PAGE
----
Brighton Hove and Sussex Sixth Form College (BHASVIC) has put enrichment high on its agenda, and its teaching staff are allocated time to develop activities that extend beyond the subject curriculum: the science students building a green car, climbing as an extension of sport, the mock trials, magazine and more, many attracting students from outside their subject area. Enrichment was seen by staff as an enabling part of the teaching role, ‘professional oxygen’ as one described it, and part of its fundamental purpose: in putting on a show for a large cast, “We’ve got to realise that we’re making a creative community.” Student clubs and societies flourish, from the LGBTQ+ Society to the Hypatia Society for Women in Physics and the Jedi Society.

Daisy who was in her first year of A-Levels who travelled in from a significant distance, participated in the Duke of Edinburgh Award, the Feminist Society as well as Creative Writing. The distance from home meant that she took part in college life and the city more broadly, saying “Here you can be anything.” Shahama, studying Chemistry and Psychology, valued being active in the Debating Society and the college magazine, whilst volunteering at the local hospital. “All of these experiences have meant that I have got to know people outside my subject area.” with much more commitment on the part of students to stay on at college outside of their timetabled lessons. Enrichment for Shahama opened career aspirations she had not previously considered: ‘Politics, as part of the debating society, is making me more aware of policy-making, which I wouldn’t have thought about otherwise.’ Ella is in her final year of English and Media A-Levels, whilst taking Current Affairs as a portfolio course and wants to be a journalist. She has strengthened her writing skills, is editor of the college magazine, has made more friends and has accessed such opportunities as a five-day creative writing trip in North Devon.

Alison Cousens, Assistant Principal and Director of Student Services, says: “We know how important a sense of community and belonging is for students to have a successful time at college and our enrichment offer is designed to provide opportunities for every student to enhance their experience beyond their classroom learning. Through enrichment students have the chance to stretch their knowledge and put this into practice with students outside their core classes. Portfolio enrichment provides timetabled sessions for students to build new skills in different subject areas and enhance their progression options, whilst student-led societies bring together like-minded individuals to share, have fun and, in some cases, actively campaign for change. Parts of our enrichment also have a strong social justice element including our Climate Action Society, Period Poverty Society and Student Union, and we are proud of the platform this offers our students to have an active voice within our community and into wider society. As a college with a large student populus and wide catchment area, the importance of enrichment to give meaning and purpose to students’ time with us cannot be underestimated.”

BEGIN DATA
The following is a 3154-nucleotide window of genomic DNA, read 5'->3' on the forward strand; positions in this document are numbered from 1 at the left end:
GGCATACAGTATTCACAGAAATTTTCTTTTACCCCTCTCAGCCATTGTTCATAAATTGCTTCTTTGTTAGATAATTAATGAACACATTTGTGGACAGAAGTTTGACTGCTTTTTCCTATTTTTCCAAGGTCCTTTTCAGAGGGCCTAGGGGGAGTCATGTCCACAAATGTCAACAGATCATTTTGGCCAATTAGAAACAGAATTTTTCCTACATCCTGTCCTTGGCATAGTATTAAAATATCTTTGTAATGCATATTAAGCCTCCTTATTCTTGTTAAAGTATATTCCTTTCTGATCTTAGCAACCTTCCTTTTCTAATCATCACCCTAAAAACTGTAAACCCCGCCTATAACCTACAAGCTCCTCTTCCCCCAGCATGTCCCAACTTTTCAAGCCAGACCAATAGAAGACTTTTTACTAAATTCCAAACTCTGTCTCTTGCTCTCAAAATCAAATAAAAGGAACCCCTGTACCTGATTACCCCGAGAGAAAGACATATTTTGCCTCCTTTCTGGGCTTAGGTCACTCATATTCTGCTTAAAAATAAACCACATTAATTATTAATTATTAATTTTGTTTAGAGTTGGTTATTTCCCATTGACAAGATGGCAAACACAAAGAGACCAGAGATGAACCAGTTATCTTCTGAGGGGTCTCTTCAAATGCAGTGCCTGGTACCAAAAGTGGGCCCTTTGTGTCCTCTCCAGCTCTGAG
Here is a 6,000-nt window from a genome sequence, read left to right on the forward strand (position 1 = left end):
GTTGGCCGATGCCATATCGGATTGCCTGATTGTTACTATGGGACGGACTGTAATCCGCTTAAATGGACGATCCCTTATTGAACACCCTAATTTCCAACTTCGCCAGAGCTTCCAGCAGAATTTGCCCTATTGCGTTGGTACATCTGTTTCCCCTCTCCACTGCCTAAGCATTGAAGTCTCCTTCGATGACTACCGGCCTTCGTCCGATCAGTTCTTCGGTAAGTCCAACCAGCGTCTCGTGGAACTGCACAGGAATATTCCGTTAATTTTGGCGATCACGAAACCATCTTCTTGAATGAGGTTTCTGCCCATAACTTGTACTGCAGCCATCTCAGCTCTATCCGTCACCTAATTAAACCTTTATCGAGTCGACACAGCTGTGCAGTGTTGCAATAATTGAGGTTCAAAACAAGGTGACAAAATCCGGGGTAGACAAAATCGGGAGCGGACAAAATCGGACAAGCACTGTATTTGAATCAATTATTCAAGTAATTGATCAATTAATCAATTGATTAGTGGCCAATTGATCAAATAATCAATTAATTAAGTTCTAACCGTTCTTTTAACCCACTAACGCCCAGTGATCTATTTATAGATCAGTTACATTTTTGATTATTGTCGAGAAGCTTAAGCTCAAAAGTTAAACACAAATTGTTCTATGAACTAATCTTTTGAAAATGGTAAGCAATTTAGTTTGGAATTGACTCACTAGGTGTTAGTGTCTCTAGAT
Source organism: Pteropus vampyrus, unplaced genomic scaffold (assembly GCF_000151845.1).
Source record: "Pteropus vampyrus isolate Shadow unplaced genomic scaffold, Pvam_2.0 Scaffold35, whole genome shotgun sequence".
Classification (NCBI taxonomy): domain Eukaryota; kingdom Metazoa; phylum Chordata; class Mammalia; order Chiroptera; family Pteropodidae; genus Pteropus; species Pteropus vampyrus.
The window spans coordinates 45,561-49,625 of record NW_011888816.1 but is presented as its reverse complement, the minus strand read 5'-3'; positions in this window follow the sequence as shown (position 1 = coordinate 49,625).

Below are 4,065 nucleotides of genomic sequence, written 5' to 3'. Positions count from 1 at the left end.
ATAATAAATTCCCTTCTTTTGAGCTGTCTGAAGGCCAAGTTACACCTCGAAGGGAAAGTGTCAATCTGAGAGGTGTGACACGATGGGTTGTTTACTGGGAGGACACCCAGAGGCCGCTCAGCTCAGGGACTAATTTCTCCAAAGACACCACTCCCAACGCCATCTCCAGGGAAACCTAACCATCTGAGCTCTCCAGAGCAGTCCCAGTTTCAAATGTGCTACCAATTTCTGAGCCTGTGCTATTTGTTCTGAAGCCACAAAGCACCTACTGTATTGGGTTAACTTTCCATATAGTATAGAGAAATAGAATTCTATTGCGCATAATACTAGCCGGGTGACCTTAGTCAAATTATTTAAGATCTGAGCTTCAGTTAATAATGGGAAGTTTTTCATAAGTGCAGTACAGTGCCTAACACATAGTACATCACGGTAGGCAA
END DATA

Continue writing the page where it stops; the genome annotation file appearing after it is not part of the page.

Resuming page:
To find out more about the project, please contact . In the latter stages of the project, we are especially keen to hear from colleges which can evidence the effects of those programmes on former students, and those whose enrichment offer aims to broaden the experience of learners on technical and vocational programmes.